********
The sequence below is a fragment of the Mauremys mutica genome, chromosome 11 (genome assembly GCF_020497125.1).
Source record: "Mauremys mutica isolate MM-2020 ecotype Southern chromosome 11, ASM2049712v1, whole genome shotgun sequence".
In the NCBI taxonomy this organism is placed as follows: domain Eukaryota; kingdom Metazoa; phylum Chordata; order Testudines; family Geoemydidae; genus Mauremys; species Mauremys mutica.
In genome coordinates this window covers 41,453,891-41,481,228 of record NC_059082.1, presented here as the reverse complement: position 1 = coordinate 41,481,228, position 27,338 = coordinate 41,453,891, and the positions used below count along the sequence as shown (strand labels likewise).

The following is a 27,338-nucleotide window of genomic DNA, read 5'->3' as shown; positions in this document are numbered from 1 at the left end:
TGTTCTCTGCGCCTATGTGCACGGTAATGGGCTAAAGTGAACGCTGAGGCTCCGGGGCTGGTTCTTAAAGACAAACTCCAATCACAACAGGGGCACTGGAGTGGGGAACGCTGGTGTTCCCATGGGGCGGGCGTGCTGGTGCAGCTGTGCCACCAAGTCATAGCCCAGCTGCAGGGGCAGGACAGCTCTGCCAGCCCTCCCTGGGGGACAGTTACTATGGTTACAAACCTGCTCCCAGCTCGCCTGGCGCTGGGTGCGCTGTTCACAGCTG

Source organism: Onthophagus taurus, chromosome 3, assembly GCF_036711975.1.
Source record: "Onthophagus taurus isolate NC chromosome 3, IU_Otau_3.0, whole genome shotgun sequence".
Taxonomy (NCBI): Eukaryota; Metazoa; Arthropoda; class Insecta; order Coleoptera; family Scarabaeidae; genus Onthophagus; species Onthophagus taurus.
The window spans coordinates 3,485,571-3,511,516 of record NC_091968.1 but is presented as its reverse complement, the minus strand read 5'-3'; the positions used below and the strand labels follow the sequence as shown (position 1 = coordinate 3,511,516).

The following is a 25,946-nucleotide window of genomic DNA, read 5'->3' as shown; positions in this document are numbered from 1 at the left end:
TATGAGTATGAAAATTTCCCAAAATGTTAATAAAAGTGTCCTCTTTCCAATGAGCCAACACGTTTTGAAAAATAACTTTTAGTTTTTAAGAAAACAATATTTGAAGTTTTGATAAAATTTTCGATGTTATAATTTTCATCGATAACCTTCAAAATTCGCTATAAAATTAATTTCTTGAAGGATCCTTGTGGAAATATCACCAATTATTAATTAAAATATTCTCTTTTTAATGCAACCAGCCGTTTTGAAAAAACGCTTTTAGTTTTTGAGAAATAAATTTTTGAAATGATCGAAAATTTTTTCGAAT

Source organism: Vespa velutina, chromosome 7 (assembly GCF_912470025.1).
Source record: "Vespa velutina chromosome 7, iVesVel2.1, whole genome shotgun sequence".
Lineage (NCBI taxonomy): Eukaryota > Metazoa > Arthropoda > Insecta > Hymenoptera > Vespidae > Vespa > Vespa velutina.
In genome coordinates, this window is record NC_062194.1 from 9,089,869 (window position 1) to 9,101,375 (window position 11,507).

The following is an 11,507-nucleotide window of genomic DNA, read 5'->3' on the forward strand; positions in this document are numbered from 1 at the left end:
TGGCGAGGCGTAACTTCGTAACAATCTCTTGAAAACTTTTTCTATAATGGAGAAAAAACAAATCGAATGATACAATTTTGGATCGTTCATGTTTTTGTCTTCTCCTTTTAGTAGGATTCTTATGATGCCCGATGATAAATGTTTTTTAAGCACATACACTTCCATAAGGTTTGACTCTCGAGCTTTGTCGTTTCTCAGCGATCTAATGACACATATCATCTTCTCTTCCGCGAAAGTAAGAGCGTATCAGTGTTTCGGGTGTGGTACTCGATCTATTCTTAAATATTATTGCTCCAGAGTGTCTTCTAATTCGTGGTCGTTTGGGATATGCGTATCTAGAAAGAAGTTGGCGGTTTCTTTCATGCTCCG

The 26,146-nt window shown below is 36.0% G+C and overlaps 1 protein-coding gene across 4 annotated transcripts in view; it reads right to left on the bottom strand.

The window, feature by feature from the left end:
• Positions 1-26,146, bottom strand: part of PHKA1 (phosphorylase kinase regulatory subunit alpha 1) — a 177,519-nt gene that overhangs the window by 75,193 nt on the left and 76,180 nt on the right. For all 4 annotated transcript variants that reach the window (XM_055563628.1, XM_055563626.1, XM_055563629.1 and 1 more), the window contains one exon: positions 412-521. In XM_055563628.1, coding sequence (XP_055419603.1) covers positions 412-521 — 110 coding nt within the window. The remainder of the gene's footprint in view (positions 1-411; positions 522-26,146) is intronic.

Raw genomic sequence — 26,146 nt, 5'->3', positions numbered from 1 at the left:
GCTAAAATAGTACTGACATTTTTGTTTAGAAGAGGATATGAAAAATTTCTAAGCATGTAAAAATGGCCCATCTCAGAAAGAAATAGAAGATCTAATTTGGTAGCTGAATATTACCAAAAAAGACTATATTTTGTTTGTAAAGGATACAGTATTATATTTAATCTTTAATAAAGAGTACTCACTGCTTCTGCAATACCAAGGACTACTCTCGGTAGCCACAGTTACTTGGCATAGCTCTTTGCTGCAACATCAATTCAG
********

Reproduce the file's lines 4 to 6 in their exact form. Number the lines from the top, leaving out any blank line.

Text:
In genome coordinates this window covers 41,453,891-41,481,228 of record NC_059082.1, presented here as the reverse complement: position 1 = coordinate 41,481,228, position 27,338 = coordinate 41,453,891, and the positions used below count along the sequence as shown (strand labels likewise).

The following is a 27,338-nucleotide window of genomic DNA, read 5'->3' as shown; positions in this document are numbered from 1 at the left end:
TGTTCTCTGCGCCTATGTGCACGGTAATGGGCTAAAGTGAACGCTGAGGCTCCGGGGCTGGTTCTTAAAGACAAACTCCAATCACAACAGGGGCACTGGAGTGGGGAACGCTGGTGTTCCCATGGGGCGGGCGTGCTGGTGCAGCTGTGCCACCAAGTCATAGCCCAGCTGCAGGGGCAGGACAGCTCTGCCAGCCCTCCCTGGGGGACAGTTACTATGGTTACAAACCTGCTCCCAGCTCGCCTGGCGCTGGGTGCGCTGTTCACAGCTG